#TBT You Want To Carry That On Board And Put It Where Again?

If you’re an orchestra musician, the anxiety attached to flying with your instrument is all too familiar. Will they let you one with your instrument or not? Career roulette is fun! #not

If you’re an arts manager, you know the pain of that 11th hour call from your guest artist telling you the airline wouldn’t them on the plane without checking their instrument, so they won’t be there. #NowWhat?

There are no shortages of heart breaking anecdotes from musicians. As airlines cracked down on instruments as carry-on luggage little more each year, they had to stand by and watch with nothing more than slack-jawed incredulity as a flood of flyers with pets newly coined as emotional support animals (ESA) were welcomed aboard.

“Three million cello you say? You even bought a full fare ticket for it? F**k you, because we’re throwing it in the cargo hold. If you don’t like it, we can always call security.”

“Hey, your 250lbs pig has a cute ESA vest, welcome aboard!”

As it turns out, airlines may be coming around. This article from the 1/30/2018 edition of foxnews.com reports that airlines are beginning to crack down on passengers with emotional support animals.

Of course, this might mean some musicians who found creative ways to use the ESA craze to their advantage may have to find a new angle, which brings us to today’s #TBT article:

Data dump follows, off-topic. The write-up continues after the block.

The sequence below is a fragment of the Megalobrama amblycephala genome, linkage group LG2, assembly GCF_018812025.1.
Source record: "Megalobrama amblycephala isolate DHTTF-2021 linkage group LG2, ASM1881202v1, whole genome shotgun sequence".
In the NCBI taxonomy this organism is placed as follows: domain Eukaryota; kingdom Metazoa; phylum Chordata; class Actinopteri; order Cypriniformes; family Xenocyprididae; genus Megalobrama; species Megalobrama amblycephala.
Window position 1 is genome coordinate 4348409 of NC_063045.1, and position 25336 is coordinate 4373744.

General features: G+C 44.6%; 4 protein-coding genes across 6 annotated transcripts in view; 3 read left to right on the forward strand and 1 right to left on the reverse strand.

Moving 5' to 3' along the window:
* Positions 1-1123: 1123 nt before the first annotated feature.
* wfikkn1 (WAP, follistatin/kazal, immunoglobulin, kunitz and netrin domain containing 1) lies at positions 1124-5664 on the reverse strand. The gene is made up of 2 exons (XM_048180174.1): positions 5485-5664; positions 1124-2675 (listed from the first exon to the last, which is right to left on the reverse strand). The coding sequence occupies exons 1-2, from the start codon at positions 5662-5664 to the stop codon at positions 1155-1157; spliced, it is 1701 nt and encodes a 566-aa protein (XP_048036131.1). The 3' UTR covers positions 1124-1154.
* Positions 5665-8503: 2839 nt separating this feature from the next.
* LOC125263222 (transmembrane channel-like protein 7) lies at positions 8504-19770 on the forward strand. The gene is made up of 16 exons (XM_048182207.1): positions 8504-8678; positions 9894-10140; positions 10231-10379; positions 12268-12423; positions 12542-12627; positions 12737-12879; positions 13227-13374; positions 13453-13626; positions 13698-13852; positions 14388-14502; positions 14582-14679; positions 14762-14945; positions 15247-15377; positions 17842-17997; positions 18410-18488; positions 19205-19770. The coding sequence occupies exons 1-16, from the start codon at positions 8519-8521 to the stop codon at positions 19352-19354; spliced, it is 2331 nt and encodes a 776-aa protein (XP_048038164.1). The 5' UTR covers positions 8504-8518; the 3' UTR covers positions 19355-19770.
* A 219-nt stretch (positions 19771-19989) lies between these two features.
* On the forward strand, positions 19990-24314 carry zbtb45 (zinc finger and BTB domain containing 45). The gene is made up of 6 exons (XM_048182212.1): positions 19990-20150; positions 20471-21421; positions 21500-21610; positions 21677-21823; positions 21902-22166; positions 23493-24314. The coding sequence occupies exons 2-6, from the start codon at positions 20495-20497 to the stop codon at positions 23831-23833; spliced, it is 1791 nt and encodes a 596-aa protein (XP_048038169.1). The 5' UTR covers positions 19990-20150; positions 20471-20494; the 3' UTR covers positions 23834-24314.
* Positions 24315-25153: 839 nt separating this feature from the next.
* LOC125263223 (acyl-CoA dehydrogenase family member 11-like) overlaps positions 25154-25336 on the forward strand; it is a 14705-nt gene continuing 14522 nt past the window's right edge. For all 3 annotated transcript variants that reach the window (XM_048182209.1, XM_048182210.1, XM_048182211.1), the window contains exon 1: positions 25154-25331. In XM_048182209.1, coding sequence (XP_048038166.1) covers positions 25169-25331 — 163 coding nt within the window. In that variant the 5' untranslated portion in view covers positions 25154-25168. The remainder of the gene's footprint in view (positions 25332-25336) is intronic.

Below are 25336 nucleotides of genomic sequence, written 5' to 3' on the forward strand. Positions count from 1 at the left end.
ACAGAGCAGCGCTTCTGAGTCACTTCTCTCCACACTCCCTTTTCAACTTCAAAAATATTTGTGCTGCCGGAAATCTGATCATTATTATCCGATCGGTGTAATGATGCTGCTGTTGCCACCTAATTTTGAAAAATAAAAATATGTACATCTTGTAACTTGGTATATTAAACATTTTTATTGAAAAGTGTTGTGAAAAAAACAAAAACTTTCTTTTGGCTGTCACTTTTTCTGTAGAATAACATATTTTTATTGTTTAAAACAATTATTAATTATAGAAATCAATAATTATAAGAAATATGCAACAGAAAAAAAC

Hi, This Is My Emotional-Support Tarantula

About Drew McManus

"I hear that every time you show up to work with an orchestra, people get fired." Those were the first words out of an executive's mouth after her board chair introduced us. That executive is now a dear colleague and friend but the day that consulting contract began with her orchestra, she was convinced I was a hatchet-man brought in by the board to clean house.

I understand where the trepidation comes from as a great deal of my consulting and technology provider work for arts organizations involves due diligence, separating fact from fiction, interpreting spin, as well as performance review and oversight. So yes, sometimes that work results in one or two individuals "aggressively embracing career change" but far more often than not, it reinforces and clarifies exactly what works and why.

In short, it doesn't matter if you know where all the bodies are buried if you can't keep your own clients out of the ground, and I'm fortunate enough to say that for more than 15 years, I've done exactly that for groups of all budget size from Qatar to Kathmandu.

For fun, I write a daily blog about the orchestra business, provide a platform for arts insiders to speak their mind, keep track of what people in this business get paid, help write a satirical cartoon about orchestra life, hack the arts, and love a good coffee drink.

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